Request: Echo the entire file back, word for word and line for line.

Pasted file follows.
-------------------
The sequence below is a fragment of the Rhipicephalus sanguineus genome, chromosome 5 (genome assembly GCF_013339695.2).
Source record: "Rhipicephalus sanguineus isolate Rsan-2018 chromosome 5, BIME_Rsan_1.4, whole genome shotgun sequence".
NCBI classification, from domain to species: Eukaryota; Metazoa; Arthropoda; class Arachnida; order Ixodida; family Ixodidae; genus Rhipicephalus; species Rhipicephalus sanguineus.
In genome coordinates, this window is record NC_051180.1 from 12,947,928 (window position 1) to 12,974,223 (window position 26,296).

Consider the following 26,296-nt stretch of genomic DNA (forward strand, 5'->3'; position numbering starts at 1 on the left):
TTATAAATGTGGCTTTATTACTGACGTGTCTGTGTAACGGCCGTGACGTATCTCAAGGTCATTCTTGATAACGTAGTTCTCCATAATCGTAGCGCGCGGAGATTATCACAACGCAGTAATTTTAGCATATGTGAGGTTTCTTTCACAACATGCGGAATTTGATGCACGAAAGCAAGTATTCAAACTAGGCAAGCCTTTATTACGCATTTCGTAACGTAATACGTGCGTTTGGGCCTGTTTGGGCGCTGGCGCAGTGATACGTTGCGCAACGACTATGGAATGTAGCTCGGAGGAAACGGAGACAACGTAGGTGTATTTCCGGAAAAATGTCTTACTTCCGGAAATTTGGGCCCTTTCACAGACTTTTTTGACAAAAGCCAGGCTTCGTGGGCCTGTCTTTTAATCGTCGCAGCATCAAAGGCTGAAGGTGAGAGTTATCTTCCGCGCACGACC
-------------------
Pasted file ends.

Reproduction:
The sequence below is a fragment of the Rhipicephalus sanguineus genome, chromosome 5 (genome assembly GCF_013339695.2).
Source record: "Rhipicephalus sanguineus isolate Rsan-2018 chromosome 5, BIME_Rsan_1.4, whole genome shotgun sequence".
NCBI classification, from domain to species: Eukaryota; Metazoa; Arthropoda; class Arachnida; order Ixodida; family Ixodidae; genus Rhipicephalus; species Rhipicephalus sanguineus.
In genome coordinates, this window is record NC_051180.1 from 12,947,928 (window position 1) to 12,974,223 (window position 26,296).

Consider the following 26,296-nt stretch of genomic DNA (forward strand, 5'->3'; position numbering starts at 1 on the left):
TTATAAATGTGGCTTTATTACTGACGTGTCTGTGTAACGGCCGTGACGTATCTCAAGGTCATTCTTGATAACGTAGTTCTCCATAATCGTAGCGCGCGGAGATTATCACAACGCAGTAATTTTAGCATATGTGAGGTTTCTTTCACAACATGCGGAATTTGATGCACGAAAGCAAGTATTCAAACTAGGCAAGCCTTTATTACGCATTTCGTAACGTAATACGTGCGTTTGGGCCTGTTTGGGCGCTGGCGCAGTGATACGTTGCGCAACGACTATGGAATGTAGCTCGGAGGAAACGGAGACAACGTAGGTGTATTTCCGGAAAAATGTCTTACTTCCGGAAATTTGGGCCCTTTCACAGACTTTTTTGACAAAAGCCAGGCTTCGTGGGCCTGTCTTTTAATCGTCGCAGCATCAAAGGCTGAAGGTGAGAGTTATCTTCCGCGCACGACC